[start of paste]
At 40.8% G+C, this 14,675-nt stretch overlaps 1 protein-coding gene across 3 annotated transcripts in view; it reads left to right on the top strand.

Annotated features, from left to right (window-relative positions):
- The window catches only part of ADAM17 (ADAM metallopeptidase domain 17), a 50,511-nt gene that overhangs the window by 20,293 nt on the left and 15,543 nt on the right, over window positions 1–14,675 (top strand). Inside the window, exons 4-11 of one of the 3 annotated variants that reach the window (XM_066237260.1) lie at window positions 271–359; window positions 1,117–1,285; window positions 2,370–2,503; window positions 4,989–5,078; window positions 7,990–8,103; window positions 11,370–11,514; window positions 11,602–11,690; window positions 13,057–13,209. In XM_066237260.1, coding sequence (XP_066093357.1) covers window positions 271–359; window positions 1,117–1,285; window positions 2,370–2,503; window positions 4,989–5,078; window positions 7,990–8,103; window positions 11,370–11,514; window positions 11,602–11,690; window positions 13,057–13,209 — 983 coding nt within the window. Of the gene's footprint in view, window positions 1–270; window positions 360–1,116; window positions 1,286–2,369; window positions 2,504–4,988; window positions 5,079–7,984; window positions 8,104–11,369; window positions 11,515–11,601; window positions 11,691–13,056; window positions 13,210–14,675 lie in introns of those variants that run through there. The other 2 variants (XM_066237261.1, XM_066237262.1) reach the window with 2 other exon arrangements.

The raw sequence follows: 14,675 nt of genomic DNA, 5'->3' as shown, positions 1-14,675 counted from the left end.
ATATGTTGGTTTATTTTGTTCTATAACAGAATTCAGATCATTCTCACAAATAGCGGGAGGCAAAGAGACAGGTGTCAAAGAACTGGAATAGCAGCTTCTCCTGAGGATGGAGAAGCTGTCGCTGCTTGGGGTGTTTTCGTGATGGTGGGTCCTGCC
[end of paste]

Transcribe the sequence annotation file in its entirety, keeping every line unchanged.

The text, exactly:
At 40.8% G+C, this 14,675-nt stretch overlaps 1 protein-coding gene across 3 annotated transcripts in view; it reads left to right on the top strand.

Annotated features, from left to right (window-relative positions):
- The window catches only part of ADAM17 (ADAM metallopeptidase domain 17), a 50,511-nt gene that overhangs the window by 20,293 nt on the left and 15,543 nt on the right, over window positions 1–14,675 (top strand). Inside the window, exons 4-11 of one of the 3 annotated variants that reach the window (XM_066237260.1) lie at window positions 271–359; window positions 1,117–1,285; window positions 2,370–2,503; window positions 4,989–5,078; window positions 7,990–8,103; window positions 11,370–11,514; window positions 11,602–11,690; window positions 13,057–13,209. In XM_066237260.1, coding sequence (XP_066093357.1) covers window positions 271–359; window positions 1,117–1,285; window positions 2,370–2,503; window positions 4,989–5,078; window positions 7,990–8,103; window positions 11,370–11,514; window positions 11,602–11,690; window positions 13,057–13,209 — 983 coding nt within the window. Of the gene's footprint in view, window positions 1–270; window positions 360–1,116; window positions 1,286–2,369; window positions 2,504–4,988; window positions 5,079–7,984; window positions 8,104–11,369; window positions 11,515–11,601; window positions 11,691–13,056; window positions 13,210–14,675 lie in introns of those variants that run through there. The other 2 variants (XM_066237261.1, XM_066237262.1) reach the window with 2 other exon arrangements.

The raw sequence follows: 14,675 nt of genomic DNA, 5'->3' as shown, positions 1-14,675 counted from the left end.
ATATGTTGGTTTATTTTGTTCTATAACAGAATTCAGATCATTCTCACAAATAGCGGGAGGCAAAGAGACAGGTGTCAAAGAACTGGAATAGCAGCTTCTCCTGAGGATGGAGAAGCTGTCGCTGCTTGGGGTGTTTTCGTGATGGTGGGTCCTGCC